Second, if car buyers are not provided evidence of owning a specific car, and they don’t need the car right now, one can question whether State National Life is buying the car or substituting a cardboard replica until the buyer actually needs the car.

Similarly, Prudential’s contract with the city, (Item 5(a)) provides Prudential with the flexibility to replace derivatives, futures, and options for the mutual funds investors think they are buying. These esoteric instruments are leveraged, risky, and complex; and allow Prudential to mimic a mutual fund’s investment performance for a fraction of the investment outlay. This frees Prudential to use some of deferred comp investors’ money for other Prudential uses. In 2009, one of the SFERS’ deferred comp components lost over $100 million from derivatives− not a temporary fluctuation of price, but a permanent vaporization of the investment.

Third, because investors’ cars are not earmarked and they instead acquire a proportional interest in State National Life’s entire fleet, if the Seattle fireman’s check bounces, that has the effect of reducing the value of everyone else’s “claim vouchers.”

Likewise, Prudential’s marketing brochure describes how every public employee from Seattle to El Paso to San Francisco has his or her investment commingled into one big multi-employer account. Thus, even if SFERS claims that their members are pure of derivative diseases, the fact that SF employees are swimming in the same infected pool with other cities means that the financial health of SF’s assets are still subject to the contagious Prudential contracts with other cities.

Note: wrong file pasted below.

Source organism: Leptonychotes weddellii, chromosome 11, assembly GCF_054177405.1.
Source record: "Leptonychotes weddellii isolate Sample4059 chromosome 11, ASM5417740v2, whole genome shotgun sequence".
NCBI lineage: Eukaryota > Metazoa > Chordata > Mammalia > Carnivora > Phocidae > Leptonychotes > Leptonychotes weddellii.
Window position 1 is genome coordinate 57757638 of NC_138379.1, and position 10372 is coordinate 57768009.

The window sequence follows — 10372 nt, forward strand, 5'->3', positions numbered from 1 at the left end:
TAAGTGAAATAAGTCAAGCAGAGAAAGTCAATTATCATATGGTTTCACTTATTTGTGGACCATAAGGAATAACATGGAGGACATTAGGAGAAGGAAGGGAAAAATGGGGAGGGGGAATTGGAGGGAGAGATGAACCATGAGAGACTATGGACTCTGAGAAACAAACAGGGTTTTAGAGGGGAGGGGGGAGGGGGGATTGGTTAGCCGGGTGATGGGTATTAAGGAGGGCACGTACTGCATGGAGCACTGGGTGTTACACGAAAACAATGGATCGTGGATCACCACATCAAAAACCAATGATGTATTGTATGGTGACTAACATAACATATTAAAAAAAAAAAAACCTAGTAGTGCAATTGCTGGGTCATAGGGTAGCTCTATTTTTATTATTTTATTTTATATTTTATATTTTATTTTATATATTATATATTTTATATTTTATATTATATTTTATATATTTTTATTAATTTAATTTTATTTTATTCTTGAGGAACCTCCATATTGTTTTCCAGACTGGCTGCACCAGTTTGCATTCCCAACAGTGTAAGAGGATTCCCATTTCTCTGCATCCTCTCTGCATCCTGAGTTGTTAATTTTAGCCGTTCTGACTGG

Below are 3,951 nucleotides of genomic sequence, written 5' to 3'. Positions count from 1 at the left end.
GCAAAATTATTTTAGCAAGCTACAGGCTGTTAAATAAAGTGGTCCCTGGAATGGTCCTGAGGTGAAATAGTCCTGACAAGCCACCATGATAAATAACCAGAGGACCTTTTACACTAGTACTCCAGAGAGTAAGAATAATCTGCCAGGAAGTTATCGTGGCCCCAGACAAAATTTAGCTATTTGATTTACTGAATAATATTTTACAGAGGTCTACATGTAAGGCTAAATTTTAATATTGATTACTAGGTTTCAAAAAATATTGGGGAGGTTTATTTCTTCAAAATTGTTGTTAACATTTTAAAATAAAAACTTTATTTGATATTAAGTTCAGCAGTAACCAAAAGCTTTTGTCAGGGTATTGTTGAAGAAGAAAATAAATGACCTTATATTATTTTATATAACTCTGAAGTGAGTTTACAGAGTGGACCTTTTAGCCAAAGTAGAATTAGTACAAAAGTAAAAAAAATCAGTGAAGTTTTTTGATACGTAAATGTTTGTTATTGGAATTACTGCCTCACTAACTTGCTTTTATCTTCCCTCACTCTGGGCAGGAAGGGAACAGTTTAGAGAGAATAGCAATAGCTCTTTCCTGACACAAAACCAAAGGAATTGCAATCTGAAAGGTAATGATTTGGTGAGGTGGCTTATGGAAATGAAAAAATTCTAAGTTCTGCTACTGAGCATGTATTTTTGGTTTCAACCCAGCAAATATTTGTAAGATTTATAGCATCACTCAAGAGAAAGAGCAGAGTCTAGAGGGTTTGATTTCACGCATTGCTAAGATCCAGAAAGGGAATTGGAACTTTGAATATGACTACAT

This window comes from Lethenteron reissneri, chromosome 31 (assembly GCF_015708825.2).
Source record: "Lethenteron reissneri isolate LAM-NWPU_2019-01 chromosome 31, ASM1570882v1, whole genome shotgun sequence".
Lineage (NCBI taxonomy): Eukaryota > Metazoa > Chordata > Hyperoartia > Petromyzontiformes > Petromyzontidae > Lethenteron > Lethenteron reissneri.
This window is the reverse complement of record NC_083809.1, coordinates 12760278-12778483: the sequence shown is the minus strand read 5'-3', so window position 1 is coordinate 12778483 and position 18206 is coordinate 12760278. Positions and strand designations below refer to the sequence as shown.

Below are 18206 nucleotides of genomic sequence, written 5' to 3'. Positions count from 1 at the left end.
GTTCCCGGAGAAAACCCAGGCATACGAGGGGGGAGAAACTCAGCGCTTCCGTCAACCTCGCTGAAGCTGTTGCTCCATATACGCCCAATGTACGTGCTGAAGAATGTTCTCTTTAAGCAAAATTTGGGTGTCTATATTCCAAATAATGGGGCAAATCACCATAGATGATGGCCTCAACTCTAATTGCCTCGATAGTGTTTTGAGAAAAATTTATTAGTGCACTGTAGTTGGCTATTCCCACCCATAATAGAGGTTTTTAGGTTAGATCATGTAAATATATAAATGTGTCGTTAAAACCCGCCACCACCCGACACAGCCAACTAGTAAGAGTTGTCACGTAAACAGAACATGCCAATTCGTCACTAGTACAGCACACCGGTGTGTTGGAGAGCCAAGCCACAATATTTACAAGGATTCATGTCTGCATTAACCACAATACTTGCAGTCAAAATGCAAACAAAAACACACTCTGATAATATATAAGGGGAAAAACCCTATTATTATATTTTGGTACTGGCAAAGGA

Fourth, like FDIC insurance, SIPC insurance exists to protect mutual fund investors from transgressions up to $250,000. The security of that SIPC insurance is forfeited when Prudential alchemizes mutual funds into one large insurance account.

Prudential’s annual independent audit verifies the assets on Prudential’s books. However, that audit does not investigate the security, composition, or proportional value of San Francisco’s $3 billion stake in the great Prudential commingled account. The only way to confirm that a) Prudential actually invests 100% of San Francisco’s money, and b) San Francisco’s assets are segregated from the contractual whims of other municipalities; would be for SFERS to present the account statements from Vanguard and Fidelity. If the Vanguard and Fidelity statement values do not exactly match the values SFERS disclosed in their annual report, the annual report must have been based on conjecture.

As discussed above, embedded in SFERS’ 2008 annual report, were the spreading sparks of disparity between what SFERS reported as balances and an investment component that was evaporating. The end result: a $100 million firestorm that the next generation of city employees had to replenish. Without an independent audit, or SFERS providing the source documents for their annual reports, investors’ are doomed to repeat themselves.

I met with SFERS Executive Director Jay Huish on November 21st and presented him with the aforementioned issues.

Lou Barberini is a West Portal CPA. Feedback: